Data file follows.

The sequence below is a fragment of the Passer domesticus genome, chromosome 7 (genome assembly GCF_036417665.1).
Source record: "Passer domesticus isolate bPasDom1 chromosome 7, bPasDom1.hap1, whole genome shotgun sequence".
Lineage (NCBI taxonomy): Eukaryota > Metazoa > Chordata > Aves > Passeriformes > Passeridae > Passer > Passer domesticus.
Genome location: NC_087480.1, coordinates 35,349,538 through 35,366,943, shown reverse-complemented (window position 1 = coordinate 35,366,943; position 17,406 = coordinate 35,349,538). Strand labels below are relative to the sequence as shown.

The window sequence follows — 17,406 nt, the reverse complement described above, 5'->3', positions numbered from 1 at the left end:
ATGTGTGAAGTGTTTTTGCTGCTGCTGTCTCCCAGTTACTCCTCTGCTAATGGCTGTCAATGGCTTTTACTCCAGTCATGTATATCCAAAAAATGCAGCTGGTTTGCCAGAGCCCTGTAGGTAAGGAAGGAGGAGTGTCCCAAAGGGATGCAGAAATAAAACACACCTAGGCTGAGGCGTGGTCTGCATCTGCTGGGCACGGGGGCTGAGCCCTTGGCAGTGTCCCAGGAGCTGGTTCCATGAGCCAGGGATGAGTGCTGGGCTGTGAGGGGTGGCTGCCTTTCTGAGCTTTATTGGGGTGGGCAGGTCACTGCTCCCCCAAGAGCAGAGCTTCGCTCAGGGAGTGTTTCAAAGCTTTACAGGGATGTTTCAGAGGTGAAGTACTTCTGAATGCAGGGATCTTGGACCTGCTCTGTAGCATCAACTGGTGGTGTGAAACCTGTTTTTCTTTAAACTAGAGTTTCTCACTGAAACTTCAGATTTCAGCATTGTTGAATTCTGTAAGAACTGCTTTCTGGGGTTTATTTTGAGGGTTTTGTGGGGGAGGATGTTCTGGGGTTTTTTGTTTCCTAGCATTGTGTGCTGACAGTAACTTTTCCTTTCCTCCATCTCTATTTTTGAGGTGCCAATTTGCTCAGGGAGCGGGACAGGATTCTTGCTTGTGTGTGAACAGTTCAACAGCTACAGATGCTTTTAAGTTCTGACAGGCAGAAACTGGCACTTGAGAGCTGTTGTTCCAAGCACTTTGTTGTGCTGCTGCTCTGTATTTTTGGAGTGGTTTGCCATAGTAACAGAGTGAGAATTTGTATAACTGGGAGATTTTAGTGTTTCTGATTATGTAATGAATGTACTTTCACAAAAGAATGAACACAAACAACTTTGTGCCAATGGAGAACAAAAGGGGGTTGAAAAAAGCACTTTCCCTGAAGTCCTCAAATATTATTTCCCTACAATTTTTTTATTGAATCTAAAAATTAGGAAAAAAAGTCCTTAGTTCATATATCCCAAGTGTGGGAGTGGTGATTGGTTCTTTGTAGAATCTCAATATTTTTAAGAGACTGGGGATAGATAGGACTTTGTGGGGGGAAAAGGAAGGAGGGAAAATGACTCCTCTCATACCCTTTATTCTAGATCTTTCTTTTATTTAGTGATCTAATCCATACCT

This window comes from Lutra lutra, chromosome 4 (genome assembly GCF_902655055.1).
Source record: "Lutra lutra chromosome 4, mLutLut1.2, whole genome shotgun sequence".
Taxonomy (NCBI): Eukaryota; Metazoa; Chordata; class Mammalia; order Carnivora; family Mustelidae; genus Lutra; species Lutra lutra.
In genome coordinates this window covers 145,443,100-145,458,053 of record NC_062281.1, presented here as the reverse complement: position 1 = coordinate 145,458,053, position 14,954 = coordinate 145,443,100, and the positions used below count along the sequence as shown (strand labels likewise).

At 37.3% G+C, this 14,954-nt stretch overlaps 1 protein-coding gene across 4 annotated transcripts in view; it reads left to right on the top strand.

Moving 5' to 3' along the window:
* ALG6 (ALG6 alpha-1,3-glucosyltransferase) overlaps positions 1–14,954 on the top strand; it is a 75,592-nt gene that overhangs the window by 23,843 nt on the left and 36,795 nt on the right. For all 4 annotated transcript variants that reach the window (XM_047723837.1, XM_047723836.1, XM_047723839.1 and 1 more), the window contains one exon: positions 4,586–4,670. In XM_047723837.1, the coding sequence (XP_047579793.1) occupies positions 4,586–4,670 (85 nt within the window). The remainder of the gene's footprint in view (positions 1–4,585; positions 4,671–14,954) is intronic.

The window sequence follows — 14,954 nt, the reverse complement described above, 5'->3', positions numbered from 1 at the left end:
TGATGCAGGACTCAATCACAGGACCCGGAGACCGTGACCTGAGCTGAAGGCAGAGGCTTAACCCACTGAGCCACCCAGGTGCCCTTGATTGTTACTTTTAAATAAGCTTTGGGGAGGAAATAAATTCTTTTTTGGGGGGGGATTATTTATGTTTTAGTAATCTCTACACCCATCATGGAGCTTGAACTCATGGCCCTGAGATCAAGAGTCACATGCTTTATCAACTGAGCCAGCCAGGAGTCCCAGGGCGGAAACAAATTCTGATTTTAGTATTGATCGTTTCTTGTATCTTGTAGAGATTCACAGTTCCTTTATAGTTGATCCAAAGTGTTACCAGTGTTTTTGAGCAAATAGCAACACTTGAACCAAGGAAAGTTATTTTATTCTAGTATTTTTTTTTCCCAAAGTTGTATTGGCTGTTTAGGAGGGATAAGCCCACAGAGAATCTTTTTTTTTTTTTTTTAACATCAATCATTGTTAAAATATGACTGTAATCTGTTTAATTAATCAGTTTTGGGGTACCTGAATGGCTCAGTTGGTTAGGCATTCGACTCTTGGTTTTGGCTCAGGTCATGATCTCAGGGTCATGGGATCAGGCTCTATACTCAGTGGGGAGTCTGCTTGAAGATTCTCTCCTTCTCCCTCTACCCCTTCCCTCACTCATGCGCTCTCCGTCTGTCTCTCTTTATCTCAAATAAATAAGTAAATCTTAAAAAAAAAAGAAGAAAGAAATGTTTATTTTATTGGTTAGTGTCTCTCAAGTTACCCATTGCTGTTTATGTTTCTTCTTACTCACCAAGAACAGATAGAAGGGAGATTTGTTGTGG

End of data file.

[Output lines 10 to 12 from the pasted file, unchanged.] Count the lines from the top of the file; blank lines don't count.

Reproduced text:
In genome coordinates this window covers 145,443,100-145,458,053 of record NC_062281.1, presented here as the reverse complement: position 1 = coordinate 145,458,053, position 14,954 = coordinate 145,443,100, and the positions used below count along the sequence as shown (strand labels likewise).

At 37.3% G+C, this 14,954-nt stretch overlaps 1 protein-coding gene across 4 annotated transcripts in view; it reads left to right on the top strand.

Moving 5' to 3' along the window: